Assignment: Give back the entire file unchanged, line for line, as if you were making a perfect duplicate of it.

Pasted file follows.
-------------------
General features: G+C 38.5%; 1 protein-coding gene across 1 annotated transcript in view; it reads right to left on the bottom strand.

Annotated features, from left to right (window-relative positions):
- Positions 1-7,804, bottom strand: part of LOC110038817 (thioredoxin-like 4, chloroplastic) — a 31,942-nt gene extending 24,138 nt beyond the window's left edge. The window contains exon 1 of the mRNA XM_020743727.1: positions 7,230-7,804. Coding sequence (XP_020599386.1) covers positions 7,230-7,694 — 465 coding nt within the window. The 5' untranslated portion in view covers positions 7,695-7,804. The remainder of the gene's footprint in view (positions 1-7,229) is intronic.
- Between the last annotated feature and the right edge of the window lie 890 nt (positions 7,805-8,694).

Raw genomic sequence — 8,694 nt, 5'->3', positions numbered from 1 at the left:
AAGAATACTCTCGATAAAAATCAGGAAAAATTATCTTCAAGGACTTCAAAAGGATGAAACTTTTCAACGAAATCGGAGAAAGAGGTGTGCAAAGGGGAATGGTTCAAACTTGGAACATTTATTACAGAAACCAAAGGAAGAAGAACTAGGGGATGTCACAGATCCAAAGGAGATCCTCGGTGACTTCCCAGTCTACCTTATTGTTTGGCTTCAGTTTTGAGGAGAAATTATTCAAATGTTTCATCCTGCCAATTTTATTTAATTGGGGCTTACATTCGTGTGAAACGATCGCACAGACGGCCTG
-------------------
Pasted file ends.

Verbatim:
General features: G+C 38.5%; 1 protein-coding gene across 1 annotated transcript in view; it reads right to left on the bottom strand.

Annotated features, from left to right (window-relative positions):
- Positions 1-7,804, bottom strand: part of LOC110038817 (thioredoxin-like 4, chloroplastic) — a 31,942-nt gene extending 24,138 nt beyond the window's left edge. The window contains exon 1 of the mRNA XM_020743727.1: positions 7,230-7,804. Coding sequence (XP_020599386.1) covers positions 7,230-7,694 — 465 coding nt within the window. The 5' untranslated portion in view covers positions 7,695-7,804. The remainder of the gene's footprint in view (positions 1-7,229) is intronic.
- Between the last annotated feature and the right edge of the window lie 890 nt (positions 7,805-8,694).

Raw genomic sequence — 8,694 nt, 5'->3', positions numbered from 1 at the left:
AAGAATACTCTCGATAAAAATCAGGAAAAATTATCTTCAAGGACTTCAAAAGGATGAAACTTTTCAACGAAATCGGAGAAAGAGGTGTGCAAAGGGGAATGGTTCAAACTTGGAACATTTATTACAGAAACCAAAGGAAGAAGAACTAGGGGATGTCACAGATCCAAAGGAGATCCTCGGTGACTTCCCAGTCTACCTTATTGTTTGGCTTCAGTTTTGAGGAGAAATTATTCAAATGTTTCATCCTGCCAATTTTATTTAATTGGGGCTTACATTCGTGTGAAACGATCGCACAGACGGCCTG